“This Vanguard LifeStrategy 80% Equity Fund appears in our top 10 list intermittently with this its second appearance of 2017 after it first popping up in June. The fund invests 80% in equities and 20% in fixed income through Vanguard index trackers. The highest allocation within equities is to the US, where valuations look very expensive compared to longer-term trend.

“One fund which continues to draw strong support from clients is the Stewart Asia Pacific Leaders, a longstanding top rated fund. The fund, managed by David Gait, focuses primarily on investing in large companies with sustainable cash flows and robust balance sheets. The fund has actually underperformed sharply over the last year partly due to the quality bias proving a headwind but also because it has a large underweight in China and a hefty overweight to India. The drag impact of a 7% cash position in a rising market has also proven a head wind.

“The Lindsell Train Global Equity fund, run by Michael Lindsell and Nick Train, has been another popular global fund choice. It invests in a concentrated portfolio of cash-generative business franchises which are held for the long term. The biggest holdings in the fund are the well-known household names like of Diageo, Heineken, Nintendo and PayPal, which although they note are often deemed to be ‘boring, over the long term ‘boring’ wins out.”

Investors continue to snap up Lloyds shares

“While Bestinvest clients predominately choose funds, they can also purchase shares and investment trusts through the service. Lloyds Banking Group, one of the most domestically focused banks on the market, has remained the most popular stock for the fifth month running. Lloyds has made great progress in become a far simpler bank since the financial crisis and has implemented major cost efficiencies, with further potential to come. It also has a strong capital position. With a No. 1 UK position in mortgages, credit cards and deposits and a commitment to maintaining its market share, Lloyds is well positioned to benefit from growth. With increased expectations of interest rates rises in the UK, potentially with the first rate rise in a decade as early as next month, this environment could prove beneficial for banks, allowing scope for margin expansion on their lending activity.

“Small Welsh technology group IQE has remained a top stock choice. It has seen its shares soar by 800% since July 2016 following rumours that its software would feature heavily in Apple’s iPhone X. However hedge funds are reported to be shorting the stock amid delays to the phone.”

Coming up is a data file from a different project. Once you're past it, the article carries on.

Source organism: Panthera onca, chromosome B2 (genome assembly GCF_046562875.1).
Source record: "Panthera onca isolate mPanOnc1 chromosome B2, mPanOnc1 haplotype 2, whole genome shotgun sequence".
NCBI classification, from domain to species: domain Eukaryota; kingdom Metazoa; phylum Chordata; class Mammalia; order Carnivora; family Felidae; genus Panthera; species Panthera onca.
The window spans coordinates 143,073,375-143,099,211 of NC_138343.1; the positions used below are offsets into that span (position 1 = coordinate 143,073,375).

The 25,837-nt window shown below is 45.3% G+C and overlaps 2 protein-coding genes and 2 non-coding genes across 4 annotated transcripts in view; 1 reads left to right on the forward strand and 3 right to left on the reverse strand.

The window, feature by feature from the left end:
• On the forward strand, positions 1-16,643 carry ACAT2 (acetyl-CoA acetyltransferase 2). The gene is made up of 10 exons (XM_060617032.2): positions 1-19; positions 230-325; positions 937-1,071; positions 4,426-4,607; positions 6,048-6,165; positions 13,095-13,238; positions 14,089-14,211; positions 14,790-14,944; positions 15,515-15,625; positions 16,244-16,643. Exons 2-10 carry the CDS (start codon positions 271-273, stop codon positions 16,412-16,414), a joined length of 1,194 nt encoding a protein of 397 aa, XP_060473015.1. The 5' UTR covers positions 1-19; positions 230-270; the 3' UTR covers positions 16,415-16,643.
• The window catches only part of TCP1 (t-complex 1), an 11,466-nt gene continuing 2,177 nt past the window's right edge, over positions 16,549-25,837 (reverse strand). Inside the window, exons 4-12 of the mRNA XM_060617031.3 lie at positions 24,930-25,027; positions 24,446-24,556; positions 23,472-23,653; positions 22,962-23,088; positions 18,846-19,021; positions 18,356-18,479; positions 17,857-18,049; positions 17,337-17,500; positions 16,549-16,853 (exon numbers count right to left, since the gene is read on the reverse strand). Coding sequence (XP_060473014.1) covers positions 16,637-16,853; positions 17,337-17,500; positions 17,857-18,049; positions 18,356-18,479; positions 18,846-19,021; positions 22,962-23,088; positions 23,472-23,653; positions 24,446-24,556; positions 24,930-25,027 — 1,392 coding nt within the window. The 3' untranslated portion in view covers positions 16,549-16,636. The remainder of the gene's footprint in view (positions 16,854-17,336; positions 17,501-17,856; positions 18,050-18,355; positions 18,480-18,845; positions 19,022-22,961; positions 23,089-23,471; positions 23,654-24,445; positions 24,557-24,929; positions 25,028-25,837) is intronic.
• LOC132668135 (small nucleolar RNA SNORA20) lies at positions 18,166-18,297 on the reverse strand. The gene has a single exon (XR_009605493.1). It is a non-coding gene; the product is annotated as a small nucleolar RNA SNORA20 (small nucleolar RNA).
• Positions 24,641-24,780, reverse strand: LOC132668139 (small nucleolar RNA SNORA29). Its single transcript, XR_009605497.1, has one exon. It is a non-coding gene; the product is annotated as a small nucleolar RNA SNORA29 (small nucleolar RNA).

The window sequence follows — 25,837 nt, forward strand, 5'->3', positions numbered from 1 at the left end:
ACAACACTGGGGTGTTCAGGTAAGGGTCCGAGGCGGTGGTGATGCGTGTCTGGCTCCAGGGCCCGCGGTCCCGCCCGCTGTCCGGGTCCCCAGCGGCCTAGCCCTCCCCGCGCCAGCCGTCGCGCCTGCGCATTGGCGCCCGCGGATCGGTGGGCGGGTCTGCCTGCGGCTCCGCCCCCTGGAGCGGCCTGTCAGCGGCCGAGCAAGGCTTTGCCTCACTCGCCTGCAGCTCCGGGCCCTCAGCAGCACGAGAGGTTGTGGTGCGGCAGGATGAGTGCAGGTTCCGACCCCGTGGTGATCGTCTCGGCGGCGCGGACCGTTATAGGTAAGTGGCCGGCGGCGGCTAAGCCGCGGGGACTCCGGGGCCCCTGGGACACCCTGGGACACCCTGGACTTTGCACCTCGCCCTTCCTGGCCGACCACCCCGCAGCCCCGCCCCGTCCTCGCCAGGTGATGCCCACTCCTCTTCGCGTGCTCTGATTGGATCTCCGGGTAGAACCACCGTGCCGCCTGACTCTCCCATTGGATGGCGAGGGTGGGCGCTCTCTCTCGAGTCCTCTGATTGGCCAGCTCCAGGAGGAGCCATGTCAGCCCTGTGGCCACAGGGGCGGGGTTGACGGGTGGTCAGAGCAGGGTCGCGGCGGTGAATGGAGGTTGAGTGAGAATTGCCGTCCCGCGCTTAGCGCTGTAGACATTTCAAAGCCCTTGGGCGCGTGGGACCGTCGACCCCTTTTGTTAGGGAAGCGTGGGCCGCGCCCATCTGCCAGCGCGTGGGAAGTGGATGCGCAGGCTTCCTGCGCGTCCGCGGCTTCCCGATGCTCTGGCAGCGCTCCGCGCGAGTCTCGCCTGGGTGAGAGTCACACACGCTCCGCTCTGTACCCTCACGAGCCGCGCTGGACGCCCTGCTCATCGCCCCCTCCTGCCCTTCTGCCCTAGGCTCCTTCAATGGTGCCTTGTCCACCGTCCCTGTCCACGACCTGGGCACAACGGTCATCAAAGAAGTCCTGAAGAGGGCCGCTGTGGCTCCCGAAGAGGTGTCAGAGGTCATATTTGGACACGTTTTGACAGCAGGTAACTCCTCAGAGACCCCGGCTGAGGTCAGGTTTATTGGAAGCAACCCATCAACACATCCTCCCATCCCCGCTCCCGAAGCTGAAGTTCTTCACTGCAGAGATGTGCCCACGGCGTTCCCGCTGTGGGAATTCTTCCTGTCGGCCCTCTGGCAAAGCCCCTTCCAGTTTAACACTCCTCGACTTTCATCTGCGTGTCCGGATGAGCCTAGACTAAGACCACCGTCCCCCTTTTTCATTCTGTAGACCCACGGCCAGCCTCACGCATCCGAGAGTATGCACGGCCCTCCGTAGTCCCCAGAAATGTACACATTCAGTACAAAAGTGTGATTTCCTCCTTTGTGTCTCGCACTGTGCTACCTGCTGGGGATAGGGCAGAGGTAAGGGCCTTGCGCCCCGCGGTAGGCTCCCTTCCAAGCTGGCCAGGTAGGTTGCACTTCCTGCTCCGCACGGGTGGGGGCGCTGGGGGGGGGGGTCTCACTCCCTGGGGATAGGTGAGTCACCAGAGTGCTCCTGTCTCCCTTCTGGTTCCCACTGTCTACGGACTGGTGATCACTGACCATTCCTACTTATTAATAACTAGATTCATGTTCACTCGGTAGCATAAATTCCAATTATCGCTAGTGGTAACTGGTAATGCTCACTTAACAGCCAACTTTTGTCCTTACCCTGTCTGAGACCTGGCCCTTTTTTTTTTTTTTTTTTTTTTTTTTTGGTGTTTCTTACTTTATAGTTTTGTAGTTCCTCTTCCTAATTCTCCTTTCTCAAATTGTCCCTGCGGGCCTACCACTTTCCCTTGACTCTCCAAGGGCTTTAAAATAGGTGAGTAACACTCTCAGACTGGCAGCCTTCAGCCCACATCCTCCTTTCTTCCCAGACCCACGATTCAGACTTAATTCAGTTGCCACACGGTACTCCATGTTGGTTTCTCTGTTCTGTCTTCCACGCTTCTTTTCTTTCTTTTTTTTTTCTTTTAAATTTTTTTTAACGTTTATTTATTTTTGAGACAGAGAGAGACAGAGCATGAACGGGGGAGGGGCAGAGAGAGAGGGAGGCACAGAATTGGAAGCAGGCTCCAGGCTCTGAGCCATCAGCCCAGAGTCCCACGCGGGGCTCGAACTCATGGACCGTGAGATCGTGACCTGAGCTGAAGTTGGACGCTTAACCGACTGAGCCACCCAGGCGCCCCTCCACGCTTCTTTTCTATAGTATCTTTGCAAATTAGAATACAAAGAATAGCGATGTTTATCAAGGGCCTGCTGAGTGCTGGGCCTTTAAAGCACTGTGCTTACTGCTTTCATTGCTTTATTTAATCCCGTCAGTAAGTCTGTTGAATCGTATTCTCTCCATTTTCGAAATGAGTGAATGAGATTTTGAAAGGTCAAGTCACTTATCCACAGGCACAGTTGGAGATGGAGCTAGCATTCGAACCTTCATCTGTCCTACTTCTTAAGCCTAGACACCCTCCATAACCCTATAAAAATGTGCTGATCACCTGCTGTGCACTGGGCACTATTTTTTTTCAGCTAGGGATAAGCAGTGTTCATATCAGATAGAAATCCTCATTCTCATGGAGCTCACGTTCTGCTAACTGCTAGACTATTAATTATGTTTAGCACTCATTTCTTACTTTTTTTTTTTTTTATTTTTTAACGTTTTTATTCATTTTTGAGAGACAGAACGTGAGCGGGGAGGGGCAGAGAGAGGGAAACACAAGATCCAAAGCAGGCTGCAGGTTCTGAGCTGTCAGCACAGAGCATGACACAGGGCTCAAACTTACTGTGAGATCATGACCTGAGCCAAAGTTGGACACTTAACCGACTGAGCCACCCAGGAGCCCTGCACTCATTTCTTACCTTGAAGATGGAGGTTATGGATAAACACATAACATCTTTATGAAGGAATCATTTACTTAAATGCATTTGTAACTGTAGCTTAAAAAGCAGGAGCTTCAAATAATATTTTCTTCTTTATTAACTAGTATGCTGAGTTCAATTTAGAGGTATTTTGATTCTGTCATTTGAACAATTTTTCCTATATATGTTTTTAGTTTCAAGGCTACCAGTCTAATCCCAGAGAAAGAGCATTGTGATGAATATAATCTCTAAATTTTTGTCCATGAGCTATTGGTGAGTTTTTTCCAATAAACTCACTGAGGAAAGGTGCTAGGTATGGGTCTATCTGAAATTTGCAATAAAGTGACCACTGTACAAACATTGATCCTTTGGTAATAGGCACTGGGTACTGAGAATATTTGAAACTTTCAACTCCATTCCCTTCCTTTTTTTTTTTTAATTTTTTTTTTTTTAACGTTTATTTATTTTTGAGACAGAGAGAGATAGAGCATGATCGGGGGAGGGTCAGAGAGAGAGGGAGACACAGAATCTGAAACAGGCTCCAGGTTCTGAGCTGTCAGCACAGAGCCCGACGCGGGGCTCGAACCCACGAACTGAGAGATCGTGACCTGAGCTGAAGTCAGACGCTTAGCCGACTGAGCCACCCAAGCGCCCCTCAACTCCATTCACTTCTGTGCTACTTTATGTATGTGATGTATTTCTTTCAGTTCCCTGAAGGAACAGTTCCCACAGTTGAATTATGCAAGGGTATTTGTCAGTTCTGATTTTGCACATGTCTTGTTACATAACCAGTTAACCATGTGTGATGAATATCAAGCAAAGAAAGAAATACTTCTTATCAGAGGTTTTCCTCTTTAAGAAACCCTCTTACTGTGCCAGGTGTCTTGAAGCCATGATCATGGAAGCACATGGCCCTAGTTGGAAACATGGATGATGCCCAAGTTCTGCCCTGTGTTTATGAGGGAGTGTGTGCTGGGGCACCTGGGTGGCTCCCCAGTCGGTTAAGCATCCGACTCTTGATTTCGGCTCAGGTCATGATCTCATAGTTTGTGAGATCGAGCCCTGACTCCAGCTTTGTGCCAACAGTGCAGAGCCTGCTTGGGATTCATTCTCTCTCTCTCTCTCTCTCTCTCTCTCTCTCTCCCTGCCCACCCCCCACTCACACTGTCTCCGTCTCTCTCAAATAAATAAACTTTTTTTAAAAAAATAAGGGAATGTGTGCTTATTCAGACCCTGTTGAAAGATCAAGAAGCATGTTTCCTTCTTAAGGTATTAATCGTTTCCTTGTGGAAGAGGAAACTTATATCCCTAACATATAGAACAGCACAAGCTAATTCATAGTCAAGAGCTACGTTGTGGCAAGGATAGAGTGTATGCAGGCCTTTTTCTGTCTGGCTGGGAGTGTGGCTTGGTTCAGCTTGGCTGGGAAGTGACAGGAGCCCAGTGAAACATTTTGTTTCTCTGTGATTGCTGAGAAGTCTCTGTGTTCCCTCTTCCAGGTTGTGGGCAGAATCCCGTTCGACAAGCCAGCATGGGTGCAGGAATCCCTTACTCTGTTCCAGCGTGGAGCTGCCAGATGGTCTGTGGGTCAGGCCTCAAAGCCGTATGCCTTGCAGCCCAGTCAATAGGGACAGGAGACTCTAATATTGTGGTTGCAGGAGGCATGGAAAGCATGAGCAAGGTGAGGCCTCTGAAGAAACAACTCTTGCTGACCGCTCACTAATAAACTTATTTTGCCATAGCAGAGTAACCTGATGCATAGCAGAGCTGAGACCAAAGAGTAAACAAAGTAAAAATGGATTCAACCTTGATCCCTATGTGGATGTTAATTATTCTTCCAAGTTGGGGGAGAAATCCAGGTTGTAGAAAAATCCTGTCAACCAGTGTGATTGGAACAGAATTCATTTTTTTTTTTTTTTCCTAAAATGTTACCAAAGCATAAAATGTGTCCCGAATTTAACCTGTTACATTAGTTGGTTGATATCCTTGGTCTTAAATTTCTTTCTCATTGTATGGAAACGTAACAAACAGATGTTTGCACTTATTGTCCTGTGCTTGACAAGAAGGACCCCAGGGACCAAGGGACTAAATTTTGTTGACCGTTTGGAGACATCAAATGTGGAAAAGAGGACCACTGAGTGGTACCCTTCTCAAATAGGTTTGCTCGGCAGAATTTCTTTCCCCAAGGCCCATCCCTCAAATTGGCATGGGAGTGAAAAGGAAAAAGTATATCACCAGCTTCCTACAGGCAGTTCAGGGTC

Important Information:

The value of investments, and the income derived from them, can go down as well as up and you can get back less than you originally invested. Past performance is not a guide to future performance.

Different funds carry varying levels of risk depending on the geographical region and industry sector in which they invest. You should make yourself aware of these specific risks prior to investing.

We aim to provide investors with information to help them make their own investment decisions although this should not be construed as advice or an investment recommendation. If you are unsure about the suitability of an investment or if you need advice on your specific requirements, we strongly suggest that you consider professional financial advice.

Underlying investments in emerging markets are generally less well-regulated than the UK. There is an increased chance of political and economic instability with less reliable custody, dealing and settlement arrangements. The market(s) can be less liquid. If a fund investing in markets is affected by currency exchange rates, the investment could both increase or decrease. These investments therefore carry more risk.

Smaller companies shares can be more volatile and less liquid than larger company shares, so smaller companies funds can carry more risk. The property market can be illiquid; consequently, there can be times when investors will be unable to sell their holdings. Property valuations are subjective and a matter of judgement.

Tracker funds track the performance of a financial index and as such their value can go down as well as up, much like shares, and you can get back less than you originally invested. Some are more complex so you should ensure you read the documentation provided to ensure you fully understand the risks.


This release was previously published on Tilney Smith & Williamson prior to the launch of Evelyn Partners.